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Specialists' Views Concerning the Assessment, Evaluation, and Programming System (AEPS) in Associations for Children with Disabilities in Saudi Arabia


Khiryah S. Munchi and Nizar H. Bagadood


Vol. 22  No. 2  pp. 91-100


To support early intervention, it is necessary to develop programming system tools that enable accurate, valid, and reliable assessments and can help achieve reasonable, generalizable, and measurable goals. This study examined the Assessment, Evaluation, and Programming System (AEPS) used by associations of children with disabilities in Saudi Arabia to assess its suitability for children with intellectual disabilities. A group of 16 specialists with different professional backgrounds (including special education, physiotherapy, occupational therapy, speech therapy and psychology) from 11 associations of children with disabilities took part in semi-structured personal interviews. The study concluded that AEPS is generally suited for use with children with intellectual disabilities. However, its suitability depends on the type and severity of the child's disability. The more severe the disability, the less effective the AEPS is likely to be. On the basis of this finding the researchers formed interdisciplinary teams to organise and integrate the children's learning and assess the benefits of AEPS, including its accuracy and ability to achieve adaptive, cognitive, and social targets, enhance family engagement and learning and develop basic development skills. This study also identified obstacles associated with the use of AEPS. These include the lack of comprehensiveness and accuracy of the goal, lack of precision and non-applicability to large movements and the fact that it cannot be used with all children with intellectual disabilities. In addition, the research showed that non-cooperation within the family is a major obstacle to the implementation of the AEPS. The results of this study have several implications.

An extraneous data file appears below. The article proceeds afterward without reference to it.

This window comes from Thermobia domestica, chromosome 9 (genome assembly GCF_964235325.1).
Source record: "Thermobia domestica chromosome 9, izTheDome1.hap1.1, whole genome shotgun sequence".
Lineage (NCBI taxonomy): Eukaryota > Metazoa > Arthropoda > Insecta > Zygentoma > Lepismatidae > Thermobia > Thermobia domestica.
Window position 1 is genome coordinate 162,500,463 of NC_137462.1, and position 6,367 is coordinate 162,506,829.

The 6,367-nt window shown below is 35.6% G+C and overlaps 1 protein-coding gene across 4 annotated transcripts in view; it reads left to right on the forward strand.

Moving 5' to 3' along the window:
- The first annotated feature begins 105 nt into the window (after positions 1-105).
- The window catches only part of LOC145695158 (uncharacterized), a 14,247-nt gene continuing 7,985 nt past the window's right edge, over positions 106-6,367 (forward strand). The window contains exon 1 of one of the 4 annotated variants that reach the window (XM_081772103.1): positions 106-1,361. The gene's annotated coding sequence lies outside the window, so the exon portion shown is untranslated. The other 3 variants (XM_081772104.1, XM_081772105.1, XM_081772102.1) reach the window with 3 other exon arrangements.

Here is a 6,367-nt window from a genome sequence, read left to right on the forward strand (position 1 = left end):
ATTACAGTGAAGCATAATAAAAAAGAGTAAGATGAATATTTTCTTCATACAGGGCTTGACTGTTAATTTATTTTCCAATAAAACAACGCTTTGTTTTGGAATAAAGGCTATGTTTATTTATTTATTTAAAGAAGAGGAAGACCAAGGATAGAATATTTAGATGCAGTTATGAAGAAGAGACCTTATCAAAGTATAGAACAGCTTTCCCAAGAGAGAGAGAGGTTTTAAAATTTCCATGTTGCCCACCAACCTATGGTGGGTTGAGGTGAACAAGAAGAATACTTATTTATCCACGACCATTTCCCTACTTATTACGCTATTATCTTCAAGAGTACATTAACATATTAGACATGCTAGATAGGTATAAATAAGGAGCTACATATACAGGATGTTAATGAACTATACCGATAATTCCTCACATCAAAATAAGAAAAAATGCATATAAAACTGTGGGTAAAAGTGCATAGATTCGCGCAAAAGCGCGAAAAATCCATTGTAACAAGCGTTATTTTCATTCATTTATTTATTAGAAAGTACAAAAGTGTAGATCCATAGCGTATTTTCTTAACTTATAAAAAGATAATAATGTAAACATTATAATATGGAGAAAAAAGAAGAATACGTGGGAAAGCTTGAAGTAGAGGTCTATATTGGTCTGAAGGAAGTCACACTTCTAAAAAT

AEPS, early intervention, intellectual disabilities, special education.